We recommend using the new blue/green deployment feature to upgrade databases with minimal downtime. To create a blue/green deployment, use the following command:

aws rds create-blue-green-deployment
–sourcearn:aws:rds:eu-west-1:123456789012:cluster:aurora-mysql-serverless
–blue-green-deployment-name aurora-mysql-serverless-green
–target-engine-version 8.0.mysql_aurora.3.03.0
–target-db-cluster-parameter-group-name default.aurora-mysql8.0

aws rds wait db-cluster-available
–db-cluster-identifier GreenClusterID

aws rds wait db-instance-available
–db-instance-identifier GreenInstanceID

Make note of the BlueGreenDeploymentIdentifier output value from this command to use in a later step. Additionally, look up the GreenClusterID and GreenInstanceID for the wait commands on the Amazon RDS console. To learn about all the command-line options available for this command, refer to create-blue-green-deployment.

Creating the blue/green deployment and upgrading the green database will take some time, but your application won’t suffer any interruption while this process is progressing. Note that the blue/green deployment will go through two phases: creating a version 5.7 cluster, and then upgrading to version 8.0. You need to wait for both to complete before moving forward.

After the green deployment has been upgraded to the new version and is available, your cluster looks like the following screenshot.

Create an Aurora Serverless v2 replica

Now we need to set the serverless parameters for the cluster to match our requirements using the following command:

aws rds modify-db-cluster
–db-cluster-identifier GreenClusterID
–serverless-v2-scaling-configuration MinCapacity=4,MaxCapacity=32

For this example, we have chosen a minimum of 4 ACUs and a maximum of 32 ACUs, but you should choose whichever values make sense for your workload.

Now that you have set up your minimum and maximum ACUs, add a serverless instance to the cluster:

aws rds create-db-instance
–db-instance-identifier aurora-mysql-serverless-a
–db-instance-class db.serverless
–engine aurora-mysql
–db-cluster-identifier GreenClusterID

aws rds wait db-instance-available
–db-instance-identifier aurora-mysql-serverless-a

Fail over to the Aurora Serverless v2 instance

When the new instance is online and ready to go, fail over to it with the following commands:

aws rds failover-db-cluster
–db-cluster-identifier GreenClusterID
–target-db-instance-identifier aurora-mysql-serverless-a

aws rds wait db-cluster-available
–db-cluster-identifier GreenClusterID

The failover process will take a few minutes, during which the green deployment will be unavailable for a period of time, but the blue deployment will remain available to service your application. When the failover is complete, the cluster configuration looks like the following screenshot.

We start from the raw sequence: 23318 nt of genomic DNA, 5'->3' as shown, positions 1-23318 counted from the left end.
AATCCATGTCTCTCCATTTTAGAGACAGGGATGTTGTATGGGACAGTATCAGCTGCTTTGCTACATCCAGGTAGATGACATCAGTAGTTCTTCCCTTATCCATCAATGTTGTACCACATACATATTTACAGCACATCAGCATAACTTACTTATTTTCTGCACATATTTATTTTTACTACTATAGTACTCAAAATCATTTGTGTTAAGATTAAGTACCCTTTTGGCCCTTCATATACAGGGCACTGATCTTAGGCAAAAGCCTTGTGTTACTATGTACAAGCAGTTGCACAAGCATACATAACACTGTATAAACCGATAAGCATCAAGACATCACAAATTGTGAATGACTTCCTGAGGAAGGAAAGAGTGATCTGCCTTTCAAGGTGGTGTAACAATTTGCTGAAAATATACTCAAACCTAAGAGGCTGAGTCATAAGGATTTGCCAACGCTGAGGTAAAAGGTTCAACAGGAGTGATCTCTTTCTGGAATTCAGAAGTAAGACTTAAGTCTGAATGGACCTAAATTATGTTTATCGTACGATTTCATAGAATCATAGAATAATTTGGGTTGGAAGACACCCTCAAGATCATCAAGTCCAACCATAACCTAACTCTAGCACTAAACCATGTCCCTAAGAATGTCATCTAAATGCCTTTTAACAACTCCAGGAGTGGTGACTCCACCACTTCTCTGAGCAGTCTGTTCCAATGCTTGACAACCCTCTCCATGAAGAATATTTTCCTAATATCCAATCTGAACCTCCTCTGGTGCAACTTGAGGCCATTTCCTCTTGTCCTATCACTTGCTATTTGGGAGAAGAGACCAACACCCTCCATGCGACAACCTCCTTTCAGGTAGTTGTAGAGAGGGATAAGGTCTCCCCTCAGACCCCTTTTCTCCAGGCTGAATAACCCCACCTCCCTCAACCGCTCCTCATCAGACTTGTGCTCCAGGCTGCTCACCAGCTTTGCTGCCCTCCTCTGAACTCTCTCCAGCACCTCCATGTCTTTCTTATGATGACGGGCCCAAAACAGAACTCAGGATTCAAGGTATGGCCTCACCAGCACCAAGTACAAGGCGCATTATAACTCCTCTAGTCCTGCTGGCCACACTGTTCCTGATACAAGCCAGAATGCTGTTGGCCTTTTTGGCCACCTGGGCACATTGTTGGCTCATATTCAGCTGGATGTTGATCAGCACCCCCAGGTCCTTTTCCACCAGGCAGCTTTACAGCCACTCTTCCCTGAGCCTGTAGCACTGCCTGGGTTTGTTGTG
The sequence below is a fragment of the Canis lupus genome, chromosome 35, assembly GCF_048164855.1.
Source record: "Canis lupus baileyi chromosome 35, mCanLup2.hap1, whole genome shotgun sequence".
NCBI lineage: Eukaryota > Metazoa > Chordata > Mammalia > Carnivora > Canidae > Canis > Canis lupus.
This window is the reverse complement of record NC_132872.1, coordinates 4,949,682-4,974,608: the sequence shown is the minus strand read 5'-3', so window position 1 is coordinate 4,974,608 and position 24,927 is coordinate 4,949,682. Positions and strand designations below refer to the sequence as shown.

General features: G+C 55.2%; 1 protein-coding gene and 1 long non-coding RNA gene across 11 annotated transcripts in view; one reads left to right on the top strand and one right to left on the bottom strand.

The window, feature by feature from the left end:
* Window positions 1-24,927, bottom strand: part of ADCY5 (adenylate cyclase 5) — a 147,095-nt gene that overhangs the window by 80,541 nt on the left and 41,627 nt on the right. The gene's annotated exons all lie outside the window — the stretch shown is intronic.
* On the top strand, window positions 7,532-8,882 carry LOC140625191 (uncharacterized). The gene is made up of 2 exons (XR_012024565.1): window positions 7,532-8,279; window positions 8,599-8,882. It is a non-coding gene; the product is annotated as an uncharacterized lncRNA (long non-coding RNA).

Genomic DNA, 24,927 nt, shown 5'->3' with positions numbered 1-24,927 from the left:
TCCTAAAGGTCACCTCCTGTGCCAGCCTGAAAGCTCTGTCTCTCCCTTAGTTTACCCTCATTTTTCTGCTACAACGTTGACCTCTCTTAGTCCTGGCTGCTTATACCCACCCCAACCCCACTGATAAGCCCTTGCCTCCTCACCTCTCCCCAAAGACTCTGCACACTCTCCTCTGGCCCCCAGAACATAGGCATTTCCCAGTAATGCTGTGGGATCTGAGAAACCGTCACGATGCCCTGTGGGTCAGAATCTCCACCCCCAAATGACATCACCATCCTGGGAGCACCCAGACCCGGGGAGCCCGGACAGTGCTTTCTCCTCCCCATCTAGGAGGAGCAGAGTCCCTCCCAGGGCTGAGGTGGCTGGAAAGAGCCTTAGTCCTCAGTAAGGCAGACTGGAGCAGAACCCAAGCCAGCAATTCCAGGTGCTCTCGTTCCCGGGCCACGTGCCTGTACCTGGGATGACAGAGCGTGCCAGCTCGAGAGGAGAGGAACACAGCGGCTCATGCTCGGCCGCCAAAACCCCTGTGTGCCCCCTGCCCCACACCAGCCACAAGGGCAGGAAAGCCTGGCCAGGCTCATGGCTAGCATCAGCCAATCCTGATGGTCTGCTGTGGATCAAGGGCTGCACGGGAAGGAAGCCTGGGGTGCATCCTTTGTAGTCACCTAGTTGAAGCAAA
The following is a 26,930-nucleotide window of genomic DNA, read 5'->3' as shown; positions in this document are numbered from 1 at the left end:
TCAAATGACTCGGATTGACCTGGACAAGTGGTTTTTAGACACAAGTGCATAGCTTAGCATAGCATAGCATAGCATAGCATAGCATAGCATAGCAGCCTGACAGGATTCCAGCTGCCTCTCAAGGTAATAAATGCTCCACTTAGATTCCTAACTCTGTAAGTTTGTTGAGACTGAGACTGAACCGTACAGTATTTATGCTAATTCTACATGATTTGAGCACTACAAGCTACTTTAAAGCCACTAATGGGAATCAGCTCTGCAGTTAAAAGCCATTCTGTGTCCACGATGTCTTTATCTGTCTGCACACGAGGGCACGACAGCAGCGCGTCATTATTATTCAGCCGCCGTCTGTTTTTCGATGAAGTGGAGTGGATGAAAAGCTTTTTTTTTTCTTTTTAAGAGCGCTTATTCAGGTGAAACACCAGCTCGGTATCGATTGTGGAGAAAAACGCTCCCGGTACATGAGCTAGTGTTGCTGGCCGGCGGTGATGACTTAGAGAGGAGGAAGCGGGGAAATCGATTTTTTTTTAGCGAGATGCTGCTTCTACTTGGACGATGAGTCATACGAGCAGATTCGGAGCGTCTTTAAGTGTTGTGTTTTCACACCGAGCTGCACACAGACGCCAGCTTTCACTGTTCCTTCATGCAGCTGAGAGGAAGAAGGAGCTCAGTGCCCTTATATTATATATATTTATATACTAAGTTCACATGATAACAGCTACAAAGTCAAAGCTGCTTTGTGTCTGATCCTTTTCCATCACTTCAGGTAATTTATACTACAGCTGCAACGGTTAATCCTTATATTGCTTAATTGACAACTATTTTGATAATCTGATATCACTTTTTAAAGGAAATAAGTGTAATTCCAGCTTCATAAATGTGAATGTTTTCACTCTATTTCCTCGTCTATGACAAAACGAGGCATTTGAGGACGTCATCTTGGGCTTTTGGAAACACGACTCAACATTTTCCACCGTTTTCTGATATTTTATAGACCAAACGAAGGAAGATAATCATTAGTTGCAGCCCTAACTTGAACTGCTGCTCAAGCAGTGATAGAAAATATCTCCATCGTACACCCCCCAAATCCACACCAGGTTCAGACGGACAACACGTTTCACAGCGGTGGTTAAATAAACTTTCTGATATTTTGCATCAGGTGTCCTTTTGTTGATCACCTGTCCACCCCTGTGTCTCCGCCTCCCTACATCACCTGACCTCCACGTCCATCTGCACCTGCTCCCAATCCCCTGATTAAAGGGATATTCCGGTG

The database cluster is now running with one Aurora Serverless v2 writer and one provisioned Aurora reader. Remove the temporary provisioned instance with the following command:

aws rds delete-db-instance
–db-instance-identifier GreenInstanceID

Next, we perform thorough testing of the new database version using the green deployment’s endpoint to make sure that the application doesn’t have any incompatibilities.

When you’re confident your application is happy with the new version, perform the blue/green failover as follows:

aws rds switchover-blue-green-deployment
–blue-green-deployment-identifier BlueGreenDeploymentIdentifier
–switchover-timeout 120

aws rds wait db-cluster-available
–db-cluster-identifier aurora-mysql-serverless

aws rds wait db-instance-available
–db-instance-identifier aurora-mysql-serverless-a

We replaced BlueGreenDeploymentIdentifier with the actual value obtained from the previous command.

In this example, we have specified that if the system can’t complete the switchover in less than 120 seconds, it should roll back. Refer to switchover-blue-green-deployment for more information about this parameter.

After this is complete, the cluster looks like the following screenshot.

Clean up temporary resources created during the migration

Finally, you can delete the source (formerly blue) instance, the source cluster, and the blue/green deployment itself:

aws rds delete-db-instance
–db-instance-identifier OldDatabaseInstanceID

aws rds delete-db-cluster
–db-cluster-identifier aurora-mysql-serverless-old1
–final-db-snapshot-identifier OldDatabaseClusterID

aws rds delete-blue-green-deployment
–blue-green-deployment-identifier BlueGreenDeploymentIdentifier

As before, we replaced BlueGreenDeploymentIdentifier with the actual value obtained when creating the blue/green deployment. The cluster now looks like the following screenshot.

We have successfully migrated an Aurora Serverless v1 database to Aurora Serverless v2 with approximately 30 seconds of downtime.

Conclusion

In this post, we walked you through the process of upgrading an existing Aurora Serverless v1 database to Aurora Serverless v2. This new process allows you to easily migrate from v1 to v2 with minimal application downtime and minimal operational complexity. We encourage you to start planning to migrate your databases from v1 to v2 soon.

About the authors

Tim Gustafson is a Senior Database Specialist Solutions Architect working primarily with open-source database engines.